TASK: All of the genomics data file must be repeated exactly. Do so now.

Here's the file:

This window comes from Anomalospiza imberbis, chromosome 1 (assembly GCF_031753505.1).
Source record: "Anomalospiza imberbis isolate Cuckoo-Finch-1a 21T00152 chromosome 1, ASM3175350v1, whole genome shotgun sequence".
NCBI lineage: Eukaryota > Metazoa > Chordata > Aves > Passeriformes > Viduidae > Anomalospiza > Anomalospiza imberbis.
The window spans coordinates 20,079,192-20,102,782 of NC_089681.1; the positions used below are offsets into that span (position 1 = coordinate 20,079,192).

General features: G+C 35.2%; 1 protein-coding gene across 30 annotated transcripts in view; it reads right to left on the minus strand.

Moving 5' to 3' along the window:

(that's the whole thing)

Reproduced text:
This window comes from Anomalospiza imberbis, chromosome 1 (assembly GCF_031753505.1).
Source record: "Anomalospiza imberbis isolate Cuckoo-Finch-1a 21T00152 chromosome 1, ASM3175350v1, whole genome shotgun sequence".
NCBI lineage: Eukaryota > Metazoa > Chordata > Aves > Passeriformes > Viduidae > Anomalospiza > Anomalospiza imberbis.
The window spans coordinates 20,079,192-20,102,782 of NC_089681.1; the positions used below are offsets into that span (position 1 = coordinate 20,079,192).

General features: G+C 35.2%; 1 protein-coding gene across 30 annotated transcripts in view; it reads right to left on the minus strand.

Moving 5' to 3' along the window: